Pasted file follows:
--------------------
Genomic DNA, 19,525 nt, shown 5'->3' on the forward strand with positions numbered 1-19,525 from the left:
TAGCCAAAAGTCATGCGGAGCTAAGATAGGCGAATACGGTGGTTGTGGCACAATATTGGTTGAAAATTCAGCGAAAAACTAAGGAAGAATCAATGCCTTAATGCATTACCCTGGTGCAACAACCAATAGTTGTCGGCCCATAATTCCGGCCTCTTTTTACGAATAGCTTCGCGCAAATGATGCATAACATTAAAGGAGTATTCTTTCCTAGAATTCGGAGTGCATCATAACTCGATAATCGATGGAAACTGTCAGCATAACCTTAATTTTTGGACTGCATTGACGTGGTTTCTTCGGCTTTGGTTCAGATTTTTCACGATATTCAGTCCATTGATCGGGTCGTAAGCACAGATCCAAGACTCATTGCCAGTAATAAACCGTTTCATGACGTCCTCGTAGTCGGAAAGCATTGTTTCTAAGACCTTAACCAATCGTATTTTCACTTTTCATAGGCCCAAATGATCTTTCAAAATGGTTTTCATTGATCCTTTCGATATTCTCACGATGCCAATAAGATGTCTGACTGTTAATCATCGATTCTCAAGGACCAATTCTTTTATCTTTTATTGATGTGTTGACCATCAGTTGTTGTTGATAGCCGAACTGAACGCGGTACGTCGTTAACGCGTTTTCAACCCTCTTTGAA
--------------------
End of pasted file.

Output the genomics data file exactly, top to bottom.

Genomic DNA, 19,525 nt, shown 5'->3' on the forward strand with positions numbered 1-19,525 from the left:
TAGCCAAAAGTCATGCGGAGCTAAGATAGGCGAATACGGTGGTTGTGGCACAATATTGGTTGAAAATTCAGCGAAAAACTAAGGAAGAATCAATGCCTTAATGCATTACCCTGGTGCAACAACCAATAGTTGTCGGCCCATAATTCCGGCCTCTTTTTACGAATAGCTTCGCGCAAATGATGCATAACATTAAAGGAGTATTCTTTCCTAGAATTCGGAGTGCATCATAACTCGATAATCGATGGAAACTGTCAGCATAACCTTAATTTTTGGACTGCATTGACGTGGTTTCTTCGGCTTTGGTTCAGATTTTTCACGATATTCAGTCCATTGATCGGGTCGTAAGCACAGATCCAAGACTCATTGCCAGTAATAAACCGTTTCATGACGTCCTCGTAGTCGGAAAGCATTGTTTCTAAGACCTTAACCAATCGTATTTTCACTTTTCATAGGCCCAAATGATCTTTCAAAATGGTTTTCATTGATCCTTTCGATATTCTCACGATGCCAATAAGATGTCTGACTGTTAATCATCGATTCTCAAGGACCAATTCTTTTATCTTTTATTGATGTGTTGACCATCAGTTGTTGTTGATAGCCGAACTGAACGCGGTACGTCGTTAACGCGTTTTCAACCCTCTTTGAA